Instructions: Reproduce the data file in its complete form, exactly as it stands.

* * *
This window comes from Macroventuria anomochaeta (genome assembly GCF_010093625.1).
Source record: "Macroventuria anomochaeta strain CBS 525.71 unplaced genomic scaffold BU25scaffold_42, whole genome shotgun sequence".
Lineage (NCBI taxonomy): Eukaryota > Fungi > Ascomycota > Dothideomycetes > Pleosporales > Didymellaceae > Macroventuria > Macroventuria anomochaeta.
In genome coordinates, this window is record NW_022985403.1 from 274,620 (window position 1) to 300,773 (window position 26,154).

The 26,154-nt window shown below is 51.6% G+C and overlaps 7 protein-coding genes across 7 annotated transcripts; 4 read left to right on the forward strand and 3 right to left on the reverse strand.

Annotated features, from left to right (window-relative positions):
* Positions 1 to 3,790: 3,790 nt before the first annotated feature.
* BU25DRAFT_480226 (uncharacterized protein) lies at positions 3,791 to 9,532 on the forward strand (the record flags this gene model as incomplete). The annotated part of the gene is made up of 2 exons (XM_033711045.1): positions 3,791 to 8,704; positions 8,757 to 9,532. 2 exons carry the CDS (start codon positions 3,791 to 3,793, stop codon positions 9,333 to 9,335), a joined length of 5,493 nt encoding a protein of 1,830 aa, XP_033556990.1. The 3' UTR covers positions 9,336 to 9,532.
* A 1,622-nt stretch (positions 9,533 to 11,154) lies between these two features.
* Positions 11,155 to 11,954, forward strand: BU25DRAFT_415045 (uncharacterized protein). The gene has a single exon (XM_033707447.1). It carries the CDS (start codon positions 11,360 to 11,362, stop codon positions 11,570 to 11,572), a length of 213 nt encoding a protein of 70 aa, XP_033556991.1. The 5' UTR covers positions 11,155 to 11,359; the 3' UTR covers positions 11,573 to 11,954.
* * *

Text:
This window comes from Macroventuria anomochaeta (genome assembly GCF_010093625.1).
Source record: "Macroventuria anomochaeta strain CBS 525.71 unplaced genomic scaffold BU25scaffold_42, whole genome shotgun sequence".
Lineage (NCBI taxonomy): Eukaryota > Fungi > Ascomycota > Dothideomycetes > Pleosporales > Didymellaceae > Macroventuria > Macroventuria anomochaeta.
In genome coordinates, this window is record NW_022985403.1 from 274,620 (window position 1) to 300,773 (window position 26,154).

The 26,154-nt window shown below is 51.6% G+C and overlaps 7 protein-coding genes across 7 annotated transcripts; 4 read left to right on the forward strand and 3 right to left on the reverse strand.

Annotated features, from left to right (window-relative positions):
* Positions 1 to 3,790: 3,790 nt before the first annotated feature.
* BU25DRAFT_480226 (uncharacterized protein) lies at positions 3,791 to 9,532 on the forward strand (the record flags this gene model as incomplete). The annotated part of the gene is made up of 2 exons (XM_033711045.1): positions 3,791 to 8,704; positions 8,757 to 9,532. 2 exons carry the CDS (start codon positions 3,791 to 3,793, stop codon positions 9,333 to 9,335), a joined length of 5,493 nt encoding a protein of 1,830 aa, XP_033556990.1. The 3' UTR covers positions 9,336 to 9,532.
* A 1,622-nt stretch (positions 9,533 to 11,154) lies between these two features.
* Positions 11,155 to 11,954, forward strand: BU25DRAFT_415045 (uncharacterized protein). The gene has a single exon (XM_033707447.1). It carries the CDS (start codon positions 11,360 to 11,362, stop codon positions 11,570 to 11,572), a length of 213 nt encoding a protein of 70 aa, XP_033556991.1. The 5' UTR covers positions 11,155 to 11,359; the 3' UTR covers positions 11,573 to 11,954.